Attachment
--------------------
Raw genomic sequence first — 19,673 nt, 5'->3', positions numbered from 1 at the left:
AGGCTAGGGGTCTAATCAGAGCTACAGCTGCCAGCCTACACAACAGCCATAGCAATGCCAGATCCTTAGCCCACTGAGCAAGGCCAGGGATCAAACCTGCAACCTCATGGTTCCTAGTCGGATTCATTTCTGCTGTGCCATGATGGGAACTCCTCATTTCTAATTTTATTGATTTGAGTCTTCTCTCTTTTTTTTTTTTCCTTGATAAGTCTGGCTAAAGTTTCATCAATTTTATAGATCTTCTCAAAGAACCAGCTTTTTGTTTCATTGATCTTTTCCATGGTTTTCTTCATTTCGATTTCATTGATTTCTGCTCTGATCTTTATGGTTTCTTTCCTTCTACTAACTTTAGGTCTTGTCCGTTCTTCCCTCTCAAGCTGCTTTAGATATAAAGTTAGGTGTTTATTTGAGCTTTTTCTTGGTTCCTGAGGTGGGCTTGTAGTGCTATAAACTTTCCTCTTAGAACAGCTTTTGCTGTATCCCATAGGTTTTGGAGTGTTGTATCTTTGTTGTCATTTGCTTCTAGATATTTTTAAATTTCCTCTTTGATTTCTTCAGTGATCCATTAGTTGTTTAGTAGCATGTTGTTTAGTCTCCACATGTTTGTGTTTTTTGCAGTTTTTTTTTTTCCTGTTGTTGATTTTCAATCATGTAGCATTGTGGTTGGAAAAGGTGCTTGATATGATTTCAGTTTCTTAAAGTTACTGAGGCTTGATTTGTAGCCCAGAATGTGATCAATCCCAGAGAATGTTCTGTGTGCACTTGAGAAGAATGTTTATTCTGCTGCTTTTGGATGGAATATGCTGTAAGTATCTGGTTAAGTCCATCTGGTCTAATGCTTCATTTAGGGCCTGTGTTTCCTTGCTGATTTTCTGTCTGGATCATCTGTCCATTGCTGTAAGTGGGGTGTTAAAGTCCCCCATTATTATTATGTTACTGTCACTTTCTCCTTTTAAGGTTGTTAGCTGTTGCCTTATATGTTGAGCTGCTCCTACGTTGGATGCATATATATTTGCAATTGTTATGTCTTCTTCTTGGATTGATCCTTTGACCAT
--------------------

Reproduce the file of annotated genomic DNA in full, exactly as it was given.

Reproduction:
Raw genomic sequence first — 19,673 nt, 5'->3', positions numbered from 1 at the left:
AGGCTAGGGGTCTAATCAGAGCTACAGCTGCCAGCCTACACAACAGCCATAGCAATGCCAGATCCTTAGCCCACTGAGCAAGGCCAGGGATCAAACCTGCAACCTCATGGTTCCTAGTCGGATTCATTTCTGCTGTGCCATGATGGGAACTCCTCATTTCTAATTTTATTGATTTGAGTCTTCTCTCTTTTTTTTTTTTCCTTGATAAGTCTGGCTAAAGTTTCATCAATTTTATAGATCTTCTCAAAGAACCAGCTTTTTGTTTCATTGATCTTTTCCATGGTTTTCTTCATTTCGATTTCATTGATTTCTGCTCTGATCTTTATGGTTTCTTTCCTTCTACTAACTTTAGGTCTTGTCCGTTCTTCCCTCTCAAGCTGCTTTAGATATAAAGTTAGGTGTTTATTTGAGCTTTTTCTTGGTTCCTGAGGTGGGCTTGTAGTGCTATAAACTTTCCTCTTAGAACAGCTTTTGCTGTATCCCATAGGTTTTGGAGTGTTGTATCTTTGTTGTCATTTGCTTCTAGATATTTTTAAATTTCCTCTTTGATTTCTTCAGTGATCCATTAGTTGTTTAGTAGCATGTTGTTTAGTCTCCACATGTTTGTGTTTTTTGCAGTTTTTTTTTTTCCTGTTGTTGATTTTCAATCATGTAGCATTGTGGTTGGAAAAGGTGCTTGATATGATTTCAGTTTCTTAAAGTTACTGAGGCTTGATTTGTAGCCCAGAATGTGATCAATCCCAGAGAATGTTCTGTGTGCACTTGAGAAGAATGTTTATTCTGCTGCTTTTGGATGGAATATGCTGTAAGTATCTGGTTAAGTCCATCTGGTCTAATGCTTCATTTAGGGCCTGTGTTTCCTTGCTGATTTTCTGTCTGGATCATCTGTCCATTGCTGTAAGTGGGGTGTTAAAGTCCCCCATTATTATTATGTTACTGTCACTTTCTCCTTTTAAGGTTGTTAGCTGTTGCCTTATATGTTGAGCTGCTCCTACGTTGGATGCATATATATTTGCAATTGTTATGTCTTCTTCTTGGATTGATCCTTTGACCAT